She died quietly. Anna. No rage. One second she was alive and the next second she was dead. My wife had lived longer than was expected. Longer than she should have. Her body was withering but her mind was clinging to the house, our dog, to me. A therapist came in to talk with her. My wife said she missed playing dodgeball in elementary school. It was a random thought. The therapist smiled.
“Imagine a ball coming towards you and you don’t chase after it,” said the therapist. My wife’s eyes glistened. A minute later she died.
Her friend, Clarice, helped me with the funeral. For five months she did my laundry, made my meals, stocked my refrigerator, gave me a shoulder to cry on. In the sixth month, my sex drive came back and I made love to Clarice in a haze of tears and desire.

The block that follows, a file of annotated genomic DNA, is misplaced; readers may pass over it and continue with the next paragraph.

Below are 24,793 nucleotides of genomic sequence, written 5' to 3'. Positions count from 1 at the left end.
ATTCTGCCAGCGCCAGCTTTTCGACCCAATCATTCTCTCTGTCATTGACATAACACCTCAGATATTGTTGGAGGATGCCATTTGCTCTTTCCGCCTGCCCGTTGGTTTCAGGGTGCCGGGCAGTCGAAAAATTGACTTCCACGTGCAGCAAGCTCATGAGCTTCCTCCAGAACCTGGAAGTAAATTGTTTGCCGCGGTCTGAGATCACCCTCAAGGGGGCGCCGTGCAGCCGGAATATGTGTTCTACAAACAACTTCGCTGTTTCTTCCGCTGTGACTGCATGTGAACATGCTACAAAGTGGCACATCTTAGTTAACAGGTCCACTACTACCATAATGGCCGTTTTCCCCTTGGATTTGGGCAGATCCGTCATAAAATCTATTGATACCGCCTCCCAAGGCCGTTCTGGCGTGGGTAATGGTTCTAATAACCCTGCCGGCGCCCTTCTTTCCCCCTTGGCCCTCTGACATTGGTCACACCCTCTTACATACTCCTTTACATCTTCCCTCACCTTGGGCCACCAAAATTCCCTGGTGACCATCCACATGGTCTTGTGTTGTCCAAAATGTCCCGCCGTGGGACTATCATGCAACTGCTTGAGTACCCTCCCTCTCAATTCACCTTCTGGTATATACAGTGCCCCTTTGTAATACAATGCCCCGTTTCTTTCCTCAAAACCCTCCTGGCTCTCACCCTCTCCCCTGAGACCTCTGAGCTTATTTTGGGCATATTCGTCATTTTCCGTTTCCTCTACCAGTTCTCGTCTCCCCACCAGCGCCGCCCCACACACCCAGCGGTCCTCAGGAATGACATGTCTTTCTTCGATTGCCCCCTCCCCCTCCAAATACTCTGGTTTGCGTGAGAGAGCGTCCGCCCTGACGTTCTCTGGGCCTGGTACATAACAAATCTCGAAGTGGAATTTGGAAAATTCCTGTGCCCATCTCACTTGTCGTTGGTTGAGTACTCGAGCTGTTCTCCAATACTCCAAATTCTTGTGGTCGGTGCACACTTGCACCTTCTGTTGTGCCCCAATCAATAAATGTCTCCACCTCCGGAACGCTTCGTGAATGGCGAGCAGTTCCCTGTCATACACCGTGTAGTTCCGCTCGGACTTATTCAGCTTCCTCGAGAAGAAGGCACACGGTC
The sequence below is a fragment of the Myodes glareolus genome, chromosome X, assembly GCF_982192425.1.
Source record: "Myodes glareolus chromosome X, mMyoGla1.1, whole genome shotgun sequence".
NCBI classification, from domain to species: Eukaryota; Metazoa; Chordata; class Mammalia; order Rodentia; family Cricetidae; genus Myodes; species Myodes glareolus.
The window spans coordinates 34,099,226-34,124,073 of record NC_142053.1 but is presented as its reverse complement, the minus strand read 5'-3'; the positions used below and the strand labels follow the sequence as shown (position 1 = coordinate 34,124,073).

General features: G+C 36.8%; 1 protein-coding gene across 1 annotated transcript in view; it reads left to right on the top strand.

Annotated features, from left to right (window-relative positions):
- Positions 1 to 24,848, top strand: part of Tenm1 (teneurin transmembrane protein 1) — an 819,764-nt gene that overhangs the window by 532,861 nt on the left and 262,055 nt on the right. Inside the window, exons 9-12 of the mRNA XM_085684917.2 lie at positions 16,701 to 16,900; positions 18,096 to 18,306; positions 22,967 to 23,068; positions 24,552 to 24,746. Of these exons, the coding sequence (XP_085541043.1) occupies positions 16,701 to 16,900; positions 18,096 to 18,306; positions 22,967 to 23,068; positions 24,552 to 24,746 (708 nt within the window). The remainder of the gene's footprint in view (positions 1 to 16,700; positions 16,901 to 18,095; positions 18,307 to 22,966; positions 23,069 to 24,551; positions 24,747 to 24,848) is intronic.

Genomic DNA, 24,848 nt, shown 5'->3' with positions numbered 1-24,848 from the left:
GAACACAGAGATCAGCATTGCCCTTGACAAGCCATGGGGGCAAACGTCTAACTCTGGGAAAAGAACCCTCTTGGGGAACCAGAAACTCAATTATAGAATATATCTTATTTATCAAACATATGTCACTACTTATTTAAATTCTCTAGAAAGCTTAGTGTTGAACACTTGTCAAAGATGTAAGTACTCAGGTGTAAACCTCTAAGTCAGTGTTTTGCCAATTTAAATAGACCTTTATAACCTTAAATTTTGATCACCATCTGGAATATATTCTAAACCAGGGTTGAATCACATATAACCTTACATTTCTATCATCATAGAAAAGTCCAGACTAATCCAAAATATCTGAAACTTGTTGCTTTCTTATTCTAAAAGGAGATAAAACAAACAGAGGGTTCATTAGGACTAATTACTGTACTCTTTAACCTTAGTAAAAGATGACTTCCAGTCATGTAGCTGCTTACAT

A year later, Clarice was pregnant and my wife. I had found happiness again. I kissed Clarice, got my lunch sack out of the refrigerator, and locked the front door. Anna was sitting on the porch rocking chair. She was covered in mud. She was dressed in the clothes I buried her in. They were tattered.
“Darling,” she said. Her smile was lovely.
How do you talk to a corpse?
“Anna. Why…how…,” I said. “You must leave.”
Her brow furrowed. “This is my home.”
“Not anymore,” I explained about Clarice.
“You said we were soulmates. Remember?”
“I do. But I love Clarice now.”
Anna looked devastated. She wandered past me without touching me. In the yard, she kicked a rock with her barefoot.
“You don’t want me?” she didn’t wait for an answer. She wandered down the street. Muddy footprints. A kid kicked a soccer ball but she didn’t chase after it. I hoped Anna found love roaming, muddied, our city. In the red dress, I buried her in.